Edited by Samira Shaikh | Updated: November 28, 2012 12:38 IST
Lakshmi Mittal, who ranks 21 on the Forbes list of the world's richest people, is engaged in a dispute with French ministers over the future of the company's Florange plant in the heart of France's steel industry in the eastern Lorraine region. He wants to shut down two blast furnaces from December 1 unless the government can find a buyer to operate them.
The company has cited tough economic conditions in Europe and says it wants to concentrate "efforts and investment on the high-quality finishing operation, which employs more than 2,000". The closure of these furnaces will affect 629 employees, it says.
The fate of the Florange site has become a litmus test of the Socialist President Hollande's strategy to rescue Euro Zone's second largest economy, struggling to improve competitiveness and create jobs. A failure to save jobs at Florange will add to a list of industrial shutdowns in the country and risk deepening fears in the public that the government is powerless to save jobs. Unemployment in France is at a 13-year high of over 10 per cent.
The row intensified on Monday after French Industry Minister Arnaud Montebourg said that the Indian steel magnate was no longer welcome in France due to years of broken promises. "We no longer want Mittal in France because they haven't respected France," he told a newspaper. He accused Mr Mittal of having told "shameful lies" since 2006 about the group's plans and of not keeping his promises to the French government.
"The problem with the blast furnaces at Florange is not the blast furnaces at Florange, it's Mittal," Mr Montebourg said. The outspoken minister also threatened to nationalise the Florange plant and accused Mr Mittal of breaking a 2006 commitment to keep the blast furnaces running and not considering offers from potential buyers to take over the site. Qualifying his statement later on Twitter, Mr Montebourg said in a message that while ArcelorMittal's methods were questionable, the group would continue to operate in France, where it has more than 100 industrial sites.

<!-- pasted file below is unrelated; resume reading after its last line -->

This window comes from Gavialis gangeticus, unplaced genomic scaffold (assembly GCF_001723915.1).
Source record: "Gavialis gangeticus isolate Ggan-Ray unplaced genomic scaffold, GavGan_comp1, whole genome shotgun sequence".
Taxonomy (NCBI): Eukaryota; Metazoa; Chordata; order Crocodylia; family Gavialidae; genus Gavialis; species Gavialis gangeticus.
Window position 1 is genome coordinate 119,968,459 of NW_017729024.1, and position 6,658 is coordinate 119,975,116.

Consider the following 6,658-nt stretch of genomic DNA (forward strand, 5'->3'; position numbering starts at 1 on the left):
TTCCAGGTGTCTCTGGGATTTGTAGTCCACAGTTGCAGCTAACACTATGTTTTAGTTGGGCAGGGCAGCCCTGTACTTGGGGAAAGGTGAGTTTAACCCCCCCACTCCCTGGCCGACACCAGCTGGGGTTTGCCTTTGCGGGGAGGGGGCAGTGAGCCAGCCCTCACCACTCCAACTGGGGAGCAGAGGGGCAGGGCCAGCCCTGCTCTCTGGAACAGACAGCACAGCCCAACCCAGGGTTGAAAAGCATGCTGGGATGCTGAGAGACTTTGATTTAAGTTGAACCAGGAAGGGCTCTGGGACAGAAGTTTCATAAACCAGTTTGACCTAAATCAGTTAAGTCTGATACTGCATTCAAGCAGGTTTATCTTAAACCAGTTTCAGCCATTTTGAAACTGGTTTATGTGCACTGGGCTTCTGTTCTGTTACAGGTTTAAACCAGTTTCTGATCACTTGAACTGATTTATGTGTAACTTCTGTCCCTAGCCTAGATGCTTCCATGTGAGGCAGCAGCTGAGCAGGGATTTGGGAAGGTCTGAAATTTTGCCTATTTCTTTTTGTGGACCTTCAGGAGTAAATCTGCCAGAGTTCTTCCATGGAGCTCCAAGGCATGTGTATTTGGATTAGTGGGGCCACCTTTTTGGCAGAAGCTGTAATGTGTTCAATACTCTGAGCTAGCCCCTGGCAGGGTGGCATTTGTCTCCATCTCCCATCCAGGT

ArcelorMittal has denied having received any such offers. It has said the two blast furnaces, which were damped down for 14 months prior to their full closure, were uncompetitive in a tough trading climate, partly because they are too far from ports for transportation.
Reuters earlier quoted a source close to the company as saying that plans to shut down blast furnaces, including those at Florange pre-dated the merger between Arcelor and Mittal, which had never promised to keep the site operating when it signed the deal in 2006.
Mr Montebourg's statement forced other officials to issue clarifications. Finance Minister Pierre Moscovici denied that the government was contemplating mass nationalisations of its troubled industries. He also explained that what is under consideration for the ArcellorMittal unit is a temporary mechanism. French officials have said they could take over the entire Florange complex along with a private investor if ArcelorMittal would sell it. This would be a temporary solution while the state continued to seek a private buyer for the idled furnaces.
France has until Saturday to find a buyer for the furnaces. It says it has two offers, but only for the entire Florange site, including other facilities which Mr Mittal wants to retain and keep operating. Mr Mittal has refused to sell the full operation and warned that nationalisation of the Florange facilities would threaten the viability of all of its activities across France, where it employs 20,000 people. He also warned that he will start to close the idled furnaces if no private buyer expresses interest in acquiring them by a December 1 deadline.
ArcelorMittal, created through the merger of Arcelor and Mittal Steel in 2006, reported a core profit of $1.34 billion, in line with market expectations, for the third quarter but its lowest level in three years. That resulted in a net loss of $709 million (Rs. 3,932.47 crore). The $500 billion steel industry, a gauge for the global economy, has slowed sharply this year from last. Economic weakness, particularly in Europe, prompted ratings agency Standard & Poor's to cut the steelmaker's debt to junk status in August. In early November, Moody's cut the rating for the debt of ArcelorMittal to junk with a negative outlook.
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